An average audit is planned to take approximately nine months with a staff of four or five auditors and consists of an intense examination of processes, policies, and outcomes. Audit reports document the services provided by the Naval Audit Service. Each report summarizes a situation that requires leadership's attention, explains the root cause(s) of the situation, and recommends potential solutions. The report also discusses the criteria against which the situation was examined. The service provided by the auditors is the sum of the professional rigor rigor /rig·or/ (rig´er) [L.] chill; rigidity.

rigor mor´tis  the stiffening of a dead body accompanying depletion of adenosine triphosphate in the muscle fibers.
 associated with the design of the audit approach; the collection, organization, and analysis of data; and the impartial reporting of significant information and formulation of recommendations to the level of management that is best able to take effective action.

Auditors' primary approaches to obtain supporting evidence for audit results, conclusions, and recommended solutions are to test documentary files and records, analyze management and program data, and make direct observations. The report is supported by work papers Noun 1. work papers - a legal document giving information required for employment of certain people in certain countries
work permit, working papers
 that describe the approach, contain the information and its sources, document the data collected, and describe the analyses performed in such a manner that a third party could verify the information and would likely arrive at the same conclusions based on the evidence.

Based on their work, auditors may certify or attest To solemnly declare verbally or in writing that a particular document or testimony about an event is a true and accurate representation of the facts; to bear witness to. To formally certify by a signature that the signer has been present at the execution of a particular writing so as  to the accuracy of data or to the assertions of management. The work and opinion of auditors, within the bounds of their profession and, when appropriate, in court proceedings, carry recognized legal weight.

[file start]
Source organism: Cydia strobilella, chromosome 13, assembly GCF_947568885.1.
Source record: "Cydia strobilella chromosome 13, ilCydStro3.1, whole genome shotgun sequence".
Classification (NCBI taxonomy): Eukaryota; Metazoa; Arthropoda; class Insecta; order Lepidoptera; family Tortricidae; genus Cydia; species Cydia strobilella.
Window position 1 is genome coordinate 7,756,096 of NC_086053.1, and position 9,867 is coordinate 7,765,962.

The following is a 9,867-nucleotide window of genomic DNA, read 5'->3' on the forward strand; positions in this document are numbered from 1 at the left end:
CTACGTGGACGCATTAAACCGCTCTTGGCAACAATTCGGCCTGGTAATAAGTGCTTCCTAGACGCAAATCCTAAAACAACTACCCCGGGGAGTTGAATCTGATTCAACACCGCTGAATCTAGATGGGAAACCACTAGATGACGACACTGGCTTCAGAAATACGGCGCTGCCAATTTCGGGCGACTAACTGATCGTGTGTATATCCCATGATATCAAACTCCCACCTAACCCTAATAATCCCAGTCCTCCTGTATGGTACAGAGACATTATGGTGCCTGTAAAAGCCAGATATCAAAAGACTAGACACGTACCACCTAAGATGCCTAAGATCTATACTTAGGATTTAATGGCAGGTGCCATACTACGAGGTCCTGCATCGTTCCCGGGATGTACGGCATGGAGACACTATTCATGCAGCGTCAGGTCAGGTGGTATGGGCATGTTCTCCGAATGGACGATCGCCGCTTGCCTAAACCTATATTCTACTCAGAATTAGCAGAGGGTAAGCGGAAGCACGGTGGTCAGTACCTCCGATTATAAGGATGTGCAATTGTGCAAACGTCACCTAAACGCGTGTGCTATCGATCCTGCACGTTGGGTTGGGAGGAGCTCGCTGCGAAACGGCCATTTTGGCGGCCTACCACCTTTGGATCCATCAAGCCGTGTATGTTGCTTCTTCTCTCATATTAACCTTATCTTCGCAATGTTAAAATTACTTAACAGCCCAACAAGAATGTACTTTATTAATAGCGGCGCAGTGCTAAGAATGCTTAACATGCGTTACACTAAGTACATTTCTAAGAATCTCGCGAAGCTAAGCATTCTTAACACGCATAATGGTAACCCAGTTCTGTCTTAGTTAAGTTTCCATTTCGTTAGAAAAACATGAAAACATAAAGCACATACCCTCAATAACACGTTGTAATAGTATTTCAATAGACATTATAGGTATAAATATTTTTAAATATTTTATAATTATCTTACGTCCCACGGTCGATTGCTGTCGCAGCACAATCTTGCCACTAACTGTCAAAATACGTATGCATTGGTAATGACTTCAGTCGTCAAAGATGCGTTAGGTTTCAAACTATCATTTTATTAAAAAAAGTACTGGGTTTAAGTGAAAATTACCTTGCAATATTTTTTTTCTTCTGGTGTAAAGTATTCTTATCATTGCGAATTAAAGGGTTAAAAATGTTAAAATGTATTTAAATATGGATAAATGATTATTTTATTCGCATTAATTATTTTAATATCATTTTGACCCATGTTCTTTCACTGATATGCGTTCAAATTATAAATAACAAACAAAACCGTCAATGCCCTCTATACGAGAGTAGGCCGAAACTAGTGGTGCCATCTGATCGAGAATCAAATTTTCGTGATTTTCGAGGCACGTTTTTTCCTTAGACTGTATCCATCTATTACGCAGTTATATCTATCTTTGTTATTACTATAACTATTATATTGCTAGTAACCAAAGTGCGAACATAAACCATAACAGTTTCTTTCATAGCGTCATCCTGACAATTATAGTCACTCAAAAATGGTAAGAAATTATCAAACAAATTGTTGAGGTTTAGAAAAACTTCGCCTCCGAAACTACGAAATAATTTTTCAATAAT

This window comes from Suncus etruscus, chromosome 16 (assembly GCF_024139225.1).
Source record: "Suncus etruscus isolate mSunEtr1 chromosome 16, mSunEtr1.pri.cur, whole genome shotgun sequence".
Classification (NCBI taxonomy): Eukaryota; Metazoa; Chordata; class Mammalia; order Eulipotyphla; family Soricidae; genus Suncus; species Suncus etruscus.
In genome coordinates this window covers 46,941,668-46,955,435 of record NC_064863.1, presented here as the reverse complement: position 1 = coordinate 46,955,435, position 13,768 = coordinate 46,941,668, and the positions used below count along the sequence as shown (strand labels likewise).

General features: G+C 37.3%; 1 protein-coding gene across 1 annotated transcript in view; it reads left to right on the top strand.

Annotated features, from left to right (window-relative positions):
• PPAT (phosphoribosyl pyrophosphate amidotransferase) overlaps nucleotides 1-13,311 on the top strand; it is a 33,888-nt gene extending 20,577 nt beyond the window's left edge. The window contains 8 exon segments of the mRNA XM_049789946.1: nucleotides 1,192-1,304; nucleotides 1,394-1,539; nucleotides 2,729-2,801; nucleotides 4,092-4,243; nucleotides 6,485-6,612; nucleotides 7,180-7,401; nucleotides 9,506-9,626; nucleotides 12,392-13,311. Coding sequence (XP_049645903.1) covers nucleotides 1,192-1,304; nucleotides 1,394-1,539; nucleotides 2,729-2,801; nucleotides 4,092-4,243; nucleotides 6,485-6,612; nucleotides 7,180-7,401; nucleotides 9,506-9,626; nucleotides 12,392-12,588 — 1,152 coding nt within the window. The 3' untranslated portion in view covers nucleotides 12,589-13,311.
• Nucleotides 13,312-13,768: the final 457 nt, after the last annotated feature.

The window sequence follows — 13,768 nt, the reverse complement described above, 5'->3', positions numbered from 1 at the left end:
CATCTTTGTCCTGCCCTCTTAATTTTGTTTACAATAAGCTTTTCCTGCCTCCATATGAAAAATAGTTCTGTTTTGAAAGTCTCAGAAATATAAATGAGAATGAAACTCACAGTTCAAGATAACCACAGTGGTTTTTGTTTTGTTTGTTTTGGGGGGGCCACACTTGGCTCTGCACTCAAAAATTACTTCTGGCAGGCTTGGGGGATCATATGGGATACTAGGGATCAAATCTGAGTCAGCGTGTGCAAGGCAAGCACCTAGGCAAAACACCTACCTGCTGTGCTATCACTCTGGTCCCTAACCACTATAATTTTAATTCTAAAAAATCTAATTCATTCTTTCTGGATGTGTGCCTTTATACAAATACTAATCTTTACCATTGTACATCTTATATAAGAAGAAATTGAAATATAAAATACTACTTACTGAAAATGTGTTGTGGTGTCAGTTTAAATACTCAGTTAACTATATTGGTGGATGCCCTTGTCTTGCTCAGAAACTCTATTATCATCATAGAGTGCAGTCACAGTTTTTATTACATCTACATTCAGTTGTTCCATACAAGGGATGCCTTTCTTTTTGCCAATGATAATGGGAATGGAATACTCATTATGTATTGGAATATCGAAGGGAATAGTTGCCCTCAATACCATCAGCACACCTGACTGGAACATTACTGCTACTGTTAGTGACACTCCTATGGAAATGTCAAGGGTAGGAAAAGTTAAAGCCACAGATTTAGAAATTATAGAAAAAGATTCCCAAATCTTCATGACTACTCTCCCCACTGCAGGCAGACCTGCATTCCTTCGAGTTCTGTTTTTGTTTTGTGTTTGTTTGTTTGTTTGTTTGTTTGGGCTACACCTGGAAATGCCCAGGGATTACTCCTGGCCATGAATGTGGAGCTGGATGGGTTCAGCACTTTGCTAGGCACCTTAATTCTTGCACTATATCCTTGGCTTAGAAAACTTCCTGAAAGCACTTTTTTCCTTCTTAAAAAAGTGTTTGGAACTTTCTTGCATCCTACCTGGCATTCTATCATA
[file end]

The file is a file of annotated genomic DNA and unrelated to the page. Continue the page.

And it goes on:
The Office of the Naval Inspector General

Title 10, USC An abbreviation for U.S. Code. , establishes the Naval inspector general as "the senior investigative official in the Department of the Navy (DON) and the principal advisor to the Secretary, Chief of Naval Operations (CNO CNO
abbr.
chief of naval operations
), and Commandant of the Marine Corps The Commandant of the United States Marine Corps is the highest ranking officer of the United States Marine Corps and a member of the Joint Chiefs of Staff, reporting to the Secretary of the Navy but not to the Chief of Naval Operations.  (CMC (Common Messaging Calls) A programming interface specified by the XAPIA as the standard messaging API for X.400 and other messaging systems. CMC is intended to provide a common API for applications that want to become mail enabled.

1.
) on all matters concerning inspections and audit followup with particular emphasis on those matters relating to relating to relate prepconcernant